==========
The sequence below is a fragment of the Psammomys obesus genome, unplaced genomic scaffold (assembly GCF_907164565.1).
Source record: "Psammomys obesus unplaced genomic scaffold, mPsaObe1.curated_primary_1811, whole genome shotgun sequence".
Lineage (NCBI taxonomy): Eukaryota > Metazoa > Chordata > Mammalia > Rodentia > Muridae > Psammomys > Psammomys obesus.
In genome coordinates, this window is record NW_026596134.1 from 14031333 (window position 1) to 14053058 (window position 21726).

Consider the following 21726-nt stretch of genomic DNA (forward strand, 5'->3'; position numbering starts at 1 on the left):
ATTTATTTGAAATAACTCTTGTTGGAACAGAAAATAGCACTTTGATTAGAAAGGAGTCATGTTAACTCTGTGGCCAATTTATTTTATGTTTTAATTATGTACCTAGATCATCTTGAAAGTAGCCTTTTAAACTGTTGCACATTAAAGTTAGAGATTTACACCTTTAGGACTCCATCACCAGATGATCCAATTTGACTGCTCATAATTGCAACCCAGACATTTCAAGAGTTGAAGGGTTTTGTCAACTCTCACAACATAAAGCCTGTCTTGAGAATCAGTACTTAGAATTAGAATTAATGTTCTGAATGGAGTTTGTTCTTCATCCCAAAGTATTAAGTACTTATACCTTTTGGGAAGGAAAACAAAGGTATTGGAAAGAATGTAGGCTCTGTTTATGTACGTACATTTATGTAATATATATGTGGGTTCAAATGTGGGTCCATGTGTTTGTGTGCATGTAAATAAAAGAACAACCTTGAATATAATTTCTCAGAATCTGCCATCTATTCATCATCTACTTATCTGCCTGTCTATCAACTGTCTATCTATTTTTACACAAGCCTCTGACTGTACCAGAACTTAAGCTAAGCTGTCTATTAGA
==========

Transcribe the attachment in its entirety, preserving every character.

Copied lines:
The sequence below is a fragment of the Psammomys obesus genome, unplaced genomic scaffold (assembly GCF_907164565.1).
Source record: "Psammomys obesus unplaced genomic scaffold, mPsaObe1.curated_primary_1811, whole genome shotgun sequence".
Lineage (NCBI taxonomy): Eukaryota > Metazoa > Chordata > Mammalia > Rodentia > Muridae > Psammomys > Psammomys obesus.
In genome coordinates, this window is record NW_026596134.1 from 14031333 (window position 1) to 14053058 (window position 21726).

Consider the following 21726-nt stretch of genomic DNA (forward strand, 5'->3'; position numbering starts at 1 on the left):
ATTTATTTGAAATAACTCTTGTTGGAACAGAAAATAGCACTTTGATTAGAAAGGAGTCATGTTAACTCTGTGGCCAATTTATTTTATGTTTTAATTATGTACCTAGATCATCTTGAAAGTAGCCTTTTAAACTGTTGCACATTAAAGTTAGAGATTTACACCTTTAGGACTCCATCACCAGATGATCCAATTTGACTGCTCATAATTGCAACCCAGACATTTCAAGAGTTGAAGGGTTTTGTCAACTCTCACAACATAAAGCCTGTCTTGAGAATCAGTACTTAGAATTAGAATTAATGTTCTGAATGGAGTTTGTTCTTCATCCCAAAGTATTAAGTACTTATACCTTTTGGGAAGGAAAACAAAGGTATTGGAAAGAATGTAGGCTCTGTTTATGTACGTACATTTATGTAATATATATGTGGGTTCAAATGTGGGTCCATGTGTTTGTGTGCATGTAAATAAAAGAACAACCTTGAATATAATTTCTCAGAATCTGCCATCTATTCATCATCTACTTATCTGCCTGTCTATCAACTGTCTATCTATTTTTACACAAGCCTCTGACTGTACCAGAACTTAAGCTAAGCTGTCTATTAGA